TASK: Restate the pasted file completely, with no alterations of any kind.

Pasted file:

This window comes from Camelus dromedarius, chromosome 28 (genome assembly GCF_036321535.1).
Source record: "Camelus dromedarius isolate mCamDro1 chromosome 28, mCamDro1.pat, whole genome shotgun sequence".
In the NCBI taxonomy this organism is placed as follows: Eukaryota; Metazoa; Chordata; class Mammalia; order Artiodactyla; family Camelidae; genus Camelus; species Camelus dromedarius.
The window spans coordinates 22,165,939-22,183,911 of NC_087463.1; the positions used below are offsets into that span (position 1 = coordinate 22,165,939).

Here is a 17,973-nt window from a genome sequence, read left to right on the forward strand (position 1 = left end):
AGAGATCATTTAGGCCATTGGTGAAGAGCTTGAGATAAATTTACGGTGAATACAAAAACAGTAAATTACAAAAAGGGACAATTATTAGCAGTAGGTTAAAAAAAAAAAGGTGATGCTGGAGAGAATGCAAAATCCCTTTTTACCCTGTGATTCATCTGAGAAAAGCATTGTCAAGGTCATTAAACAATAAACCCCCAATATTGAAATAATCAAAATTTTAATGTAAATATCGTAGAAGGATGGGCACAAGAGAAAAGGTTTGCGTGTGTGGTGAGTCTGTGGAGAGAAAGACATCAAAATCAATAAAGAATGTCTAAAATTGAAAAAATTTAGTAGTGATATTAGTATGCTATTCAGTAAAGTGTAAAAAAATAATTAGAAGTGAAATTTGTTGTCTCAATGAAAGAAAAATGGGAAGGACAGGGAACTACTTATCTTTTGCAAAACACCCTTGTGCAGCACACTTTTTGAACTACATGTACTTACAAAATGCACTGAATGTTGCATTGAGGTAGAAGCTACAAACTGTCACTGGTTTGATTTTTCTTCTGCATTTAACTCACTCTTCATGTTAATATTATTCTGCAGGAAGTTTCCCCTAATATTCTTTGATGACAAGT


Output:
This window comes from Camelus dromedarius, chromosome 28 (genome assembly GCF_036321535.1).
Source record: "Camelus dromedarius isolate mCamDro1 chromosome 28, mCamDro1.pat, whole genome shotgun sequence".
In the NCBI taxonomy this organism is placed as follows: Eukaryota; Metazoa; Chordata; class Mammalia; order Artiodactyla; family Camelidae; genus Camelus; species Camelus dromedarius.
The window spans coordinates 22,165,939-22,183,911 of NC_087463.1; the positions used below are offsets into that span (position 1 = coordinate 22,165,939).

Here is a 17,973-nt window from a genome sequence, read left to right on the forward strand (position 1 = left end):
AGAGATCATTTAGGCCATTGGTGAAGAGCTTGAGATAAATTTACGGTGAATACAAAAACAGTAAATTACAAAAAGGGACAATTATTAGCAGTAGGTTAAAAAAAAAAAGGTGATGCTGGAGAGAATGCAAAATCCCTTTTTACCCTGTGATTCATCTGAGAAAAGCATTGTCAAGGTCATTAAACAATAAACCCCCAATATTGAAATAATCAAAATTTTAATGTAAATATCGTAGAAGGATGGGCACAAGAGAAAAGGTTTGCGTGTGTGGTGAGTCTGTGGAGAGAAAGACATCAAAATCAATAAAGAATGTCTAAAATTGAAAAAATTTAGTAGTGATATTAGTATGCTATTCAGTAAAGTGTAAAAAAATAATTAGAAGTGAAATTTGTTGTCTCAATGAAAGAAAAATGGGAAGGACAGGGAACTACTTATCTTTTGCAAAACACCCTTGTGCAGCACACTTTTTGAACTACATGTACTTACAAAATGCACTGAATGTTGCATTGAGGTAGAAGCTACAAACTGTCACTGGTTTGATTTTTCTTCTGCATTTAACTCACTCTTCATGTTAATATTATTCTGCAGGAAGTTTCCCCTAATATTCTTTGATGACAAGT